The mortality rate for prostate cancer was nearly 50% less for men who had consumed the most fat from vegetables versus the men who had consumed the least.
Ingestion of vegetable fat also created an inverse association with mortality rates for all causes during an 8 ½ year follow up, said the study’s data.
Studies of a possible relationship between prostate cancer and dietary fat have produced results that have been mixed. Findings that are more consistent have come from studies comparing advanced prostate cancer and fat intake, which suggests more of a relevance to disease progression, noted the authors reviewing background information.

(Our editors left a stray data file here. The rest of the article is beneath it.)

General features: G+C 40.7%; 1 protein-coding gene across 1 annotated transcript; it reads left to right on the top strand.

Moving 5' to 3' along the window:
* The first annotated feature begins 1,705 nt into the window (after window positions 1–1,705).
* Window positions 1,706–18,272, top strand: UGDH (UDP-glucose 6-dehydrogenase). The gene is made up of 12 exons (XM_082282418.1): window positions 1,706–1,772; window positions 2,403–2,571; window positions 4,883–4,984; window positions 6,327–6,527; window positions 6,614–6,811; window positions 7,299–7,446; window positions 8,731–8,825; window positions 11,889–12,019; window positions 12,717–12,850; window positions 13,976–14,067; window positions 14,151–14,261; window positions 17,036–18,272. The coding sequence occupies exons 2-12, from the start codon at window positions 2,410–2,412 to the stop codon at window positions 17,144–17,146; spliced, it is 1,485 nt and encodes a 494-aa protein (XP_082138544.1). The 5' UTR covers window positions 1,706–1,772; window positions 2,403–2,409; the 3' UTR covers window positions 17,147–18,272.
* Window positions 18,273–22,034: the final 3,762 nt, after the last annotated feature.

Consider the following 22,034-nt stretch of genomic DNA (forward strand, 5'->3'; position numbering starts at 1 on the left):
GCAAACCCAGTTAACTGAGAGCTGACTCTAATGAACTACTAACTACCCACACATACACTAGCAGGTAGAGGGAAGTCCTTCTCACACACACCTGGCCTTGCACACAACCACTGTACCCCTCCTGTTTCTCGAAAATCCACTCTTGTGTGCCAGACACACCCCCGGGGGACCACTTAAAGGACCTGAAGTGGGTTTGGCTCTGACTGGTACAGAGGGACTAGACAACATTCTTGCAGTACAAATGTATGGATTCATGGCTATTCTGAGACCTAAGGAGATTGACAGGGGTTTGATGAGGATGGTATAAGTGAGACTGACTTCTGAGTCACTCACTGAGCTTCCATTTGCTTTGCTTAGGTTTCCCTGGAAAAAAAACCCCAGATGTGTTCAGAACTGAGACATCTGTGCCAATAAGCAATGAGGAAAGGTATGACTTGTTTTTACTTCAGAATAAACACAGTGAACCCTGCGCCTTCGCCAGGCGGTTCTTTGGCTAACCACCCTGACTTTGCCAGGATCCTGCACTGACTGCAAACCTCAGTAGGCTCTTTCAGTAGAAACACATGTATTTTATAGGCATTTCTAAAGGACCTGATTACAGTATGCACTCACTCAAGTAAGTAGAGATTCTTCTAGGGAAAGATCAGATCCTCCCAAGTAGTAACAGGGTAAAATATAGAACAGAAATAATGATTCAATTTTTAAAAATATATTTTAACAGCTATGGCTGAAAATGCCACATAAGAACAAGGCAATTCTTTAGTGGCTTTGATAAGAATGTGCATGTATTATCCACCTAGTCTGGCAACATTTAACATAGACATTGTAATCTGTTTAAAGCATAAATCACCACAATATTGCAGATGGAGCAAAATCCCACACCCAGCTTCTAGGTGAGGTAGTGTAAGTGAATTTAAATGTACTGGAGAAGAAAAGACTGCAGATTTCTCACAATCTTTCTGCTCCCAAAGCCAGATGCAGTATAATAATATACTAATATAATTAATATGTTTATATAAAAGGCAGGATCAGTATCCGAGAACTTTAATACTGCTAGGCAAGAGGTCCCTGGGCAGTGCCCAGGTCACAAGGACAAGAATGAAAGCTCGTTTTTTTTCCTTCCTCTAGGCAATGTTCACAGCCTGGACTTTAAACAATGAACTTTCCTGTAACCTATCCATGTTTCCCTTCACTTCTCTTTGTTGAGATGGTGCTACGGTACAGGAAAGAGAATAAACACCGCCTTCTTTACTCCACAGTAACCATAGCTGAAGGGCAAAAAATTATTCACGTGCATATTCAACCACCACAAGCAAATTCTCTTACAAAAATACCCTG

Little attention has been given to the relationship between the progression of prostate cancer and fat intake that is post-diagnostic.
Only three case studies have shown that an increased risk of dying due to prostate cancer is associated with saturated fats intake, while a lower risk of death is associated with the intake of monounsaturated fats or marine fatty acids.
To gain additional insight into any relationship between all-cause mortality and fatal prostate cancer and fat intake, researchers searched through a database containing more than 51,500 healthcare professionals who were male and between the ages of 40 and 75.
The studies had reviewed the fat intake of the healthcare professionals and determined that the risk of prostate cancer death was lower for men with the highest intake of vegetable fat after having been diagnosed with the cancer.